We're starting home tomorrow and plan to travel by way of Oklahoma City.  Barry is already plotting all the Comfort Inns along the way.

"Comfort is the only thing our civilization can give us." ~Oscar Wilde

Friday, November 12, 2010

Why We Moved to Arizona

When I was young and fearless, I drove from my home in South Dakota to a business meeting in Minneapolis with a blizzard on my tail.  The snow kept up for two days, after which I set out again for home.  Unfortunately, the day after a snowstorm in the Midwest is usually characterized by high winds that pick up loose snow and create "ground blizzard" conditions.  The roads were terrible, and 3/4 of the way home I skidded on a patch of ice and hit another car head on.  For a couple of years after that I couldn't drive on a two-lane road without flinching every time another vehicle came toward me.  I gladly sold my (replacement) car when I moved to New York.  I lived without a car for 13 years in Brooklyn and Manhattan, and then I moved to the Phoenix area where I've stayed for just over 8 years.  This means I hadn't driven in snow for more than 20 years, and I was hoping not to for another 20.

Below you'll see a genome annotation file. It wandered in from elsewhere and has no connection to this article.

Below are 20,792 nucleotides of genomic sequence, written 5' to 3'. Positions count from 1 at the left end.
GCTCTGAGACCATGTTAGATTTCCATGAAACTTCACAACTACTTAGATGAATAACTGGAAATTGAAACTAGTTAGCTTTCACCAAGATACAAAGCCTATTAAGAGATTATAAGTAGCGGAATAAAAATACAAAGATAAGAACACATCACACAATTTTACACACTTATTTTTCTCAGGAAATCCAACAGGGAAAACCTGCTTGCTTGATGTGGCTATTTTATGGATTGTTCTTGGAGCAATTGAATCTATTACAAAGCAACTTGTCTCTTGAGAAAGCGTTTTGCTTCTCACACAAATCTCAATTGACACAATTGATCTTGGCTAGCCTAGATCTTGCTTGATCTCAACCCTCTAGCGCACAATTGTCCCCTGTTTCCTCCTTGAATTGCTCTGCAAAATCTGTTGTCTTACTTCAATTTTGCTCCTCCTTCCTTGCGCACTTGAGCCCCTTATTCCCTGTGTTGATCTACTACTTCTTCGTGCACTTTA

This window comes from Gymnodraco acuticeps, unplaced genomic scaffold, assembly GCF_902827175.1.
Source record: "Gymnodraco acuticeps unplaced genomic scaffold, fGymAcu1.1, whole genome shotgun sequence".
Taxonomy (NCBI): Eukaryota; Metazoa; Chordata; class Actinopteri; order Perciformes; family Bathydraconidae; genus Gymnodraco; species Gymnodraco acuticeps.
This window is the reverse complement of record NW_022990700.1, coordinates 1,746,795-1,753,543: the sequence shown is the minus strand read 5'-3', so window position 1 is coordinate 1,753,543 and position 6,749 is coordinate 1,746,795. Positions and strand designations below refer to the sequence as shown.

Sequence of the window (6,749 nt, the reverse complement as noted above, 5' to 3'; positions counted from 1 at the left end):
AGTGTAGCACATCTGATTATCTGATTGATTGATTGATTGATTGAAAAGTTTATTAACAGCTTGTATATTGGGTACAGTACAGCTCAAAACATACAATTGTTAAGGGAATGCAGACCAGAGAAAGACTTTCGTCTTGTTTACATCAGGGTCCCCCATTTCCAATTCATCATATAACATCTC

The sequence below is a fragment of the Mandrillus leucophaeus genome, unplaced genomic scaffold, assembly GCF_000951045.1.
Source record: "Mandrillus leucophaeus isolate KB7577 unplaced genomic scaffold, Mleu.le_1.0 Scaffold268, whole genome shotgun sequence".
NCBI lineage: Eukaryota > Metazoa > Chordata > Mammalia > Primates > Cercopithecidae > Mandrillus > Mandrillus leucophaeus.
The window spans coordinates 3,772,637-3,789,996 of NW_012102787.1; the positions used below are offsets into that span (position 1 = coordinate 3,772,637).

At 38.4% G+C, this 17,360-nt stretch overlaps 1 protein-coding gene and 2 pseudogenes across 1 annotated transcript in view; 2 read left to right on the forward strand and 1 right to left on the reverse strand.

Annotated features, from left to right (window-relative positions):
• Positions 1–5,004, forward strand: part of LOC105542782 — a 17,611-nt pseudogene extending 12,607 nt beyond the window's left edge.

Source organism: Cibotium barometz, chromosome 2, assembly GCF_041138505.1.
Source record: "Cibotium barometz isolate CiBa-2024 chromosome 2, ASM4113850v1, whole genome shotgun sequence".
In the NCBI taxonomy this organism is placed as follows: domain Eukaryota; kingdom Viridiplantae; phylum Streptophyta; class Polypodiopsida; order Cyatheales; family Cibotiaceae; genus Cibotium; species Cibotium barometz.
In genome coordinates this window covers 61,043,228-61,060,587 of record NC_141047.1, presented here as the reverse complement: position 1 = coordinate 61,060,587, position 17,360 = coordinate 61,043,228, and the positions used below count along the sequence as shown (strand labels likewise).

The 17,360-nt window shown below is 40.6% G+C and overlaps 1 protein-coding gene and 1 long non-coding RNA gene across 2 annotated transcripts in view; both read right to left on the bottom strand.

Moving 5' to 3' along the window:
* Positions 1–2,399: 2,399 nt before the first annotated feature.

Alas.

Today I spent holed up in our Omaha hotel room correcting papers for my online classes (yea, free WiFi!) while Barry and his daughter took her kids to the Omaha Children's Museum.  Afterward they came to the hotel so Barry and Natalia, the older child, could go swimming in the pool.  Then we all piled into Heather's SUV and went to P.F.Chang's for supper.

We were halfway through the meal when we noticed that the rain which had been falling off and on all day had turned into big puffy flakes of snow.  Lots of them.  They came down harder and faster the entire time we were eating.  As soon as we had finished we bundled up the kids, stuffed them into the SUV, and headed for Heather's house, where our poor car was accumulating its very own snowdrift.  We brushed it off, turned on our rear window defroster for the first time since I've owned the car, and started back to the hotel.  Slowly. And. Carefully.

And despite that, I hit a slick spot on a hill and felt the car skid sideways.  I started to steer into the skid but another car was skidding next to me so I just let the skid take us over the curb into an empty (except for snow) parking lot.  Shaken but not damaged, I drove the rest of the way at about 10 mph.

We packed our hats, gloves, boots, and heavy coats in case of snow, but we don't have snow tires or chains.  We are hoping this will all melt over the next couple of days so we will have dry pavement for the trip home.  We are definitely NOT driving back by way of Colorado.